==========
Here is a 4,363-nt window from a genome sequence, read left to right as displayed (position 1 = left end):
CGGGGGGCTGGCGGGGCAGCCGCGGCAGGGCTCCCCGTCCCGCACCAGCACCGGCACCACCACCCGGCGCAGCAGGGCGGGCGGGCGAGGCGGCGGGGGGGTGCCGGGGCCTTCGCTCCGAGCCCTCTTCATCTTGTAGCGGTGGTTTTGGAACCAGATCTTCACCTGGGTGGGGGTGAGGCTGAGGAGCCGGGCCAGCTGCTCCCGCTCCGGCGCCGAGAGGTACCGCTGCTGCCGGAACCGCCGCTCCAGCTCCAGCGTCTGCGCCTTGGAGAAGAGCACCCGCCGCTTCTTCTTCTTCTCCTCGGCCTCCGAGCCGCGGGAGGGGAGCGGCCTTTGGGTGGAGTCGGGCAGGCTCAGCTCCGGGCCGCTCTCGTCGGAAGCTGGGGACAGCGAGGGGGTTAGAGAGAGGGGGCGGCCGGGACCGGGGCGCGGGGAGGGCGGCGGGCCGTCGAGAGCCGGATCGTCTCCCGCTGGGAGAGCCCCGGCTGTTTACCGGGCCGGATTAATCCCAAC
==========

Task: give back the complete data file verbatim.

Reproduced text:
Here is a 4,363-nt window from a genome sequence, read left to right as displayed (position 1 = left end):
CGGGGGGCTGGCGGGGCAGCCGCGGCAGGGCTCCCCGTCCCGCACCAGCACCGGCACCACCACCCGGCGCAGCAGGGCGGGCGGGCGAGGCGGCGGGGGGGTGCCGGGGCCTTCGCTCCGAGCCCTCTTCATCTTGTAGCGGTGGTTTTGGAACCAGATCTTCACCTGGGTGGGGGTGAGGCTGAGGAGCCGGGCCAGCTGCTCCCGCTCCGGCGCCGAGAGGTACCGCTGCTGCCGGAACCGCCGCTCCAGCTCCAGCGTCTGCGCCTTGGAGAAGAGCACCCGCCGCTTCTTCTTCTTCTCCTCGGCCTCCGAGCCGCGGGAGGGGAGCGGCCTTTGGGTGGAGTCGGGCAGGCTCAGCTCCGGGCCGCTCTCGTCGGAAGCTGGGGACAGCGAGGGGGTTAGAGAGAGGGGGCGGCCGGGACCGGGGCGCGGGGAGGGCGGCGGGCCGTCGAGAGCCGGATCGTCTCCCGCTGGGAGAGCCCCGGCTGTTTACCGGGCCGGATTAATCCCAAC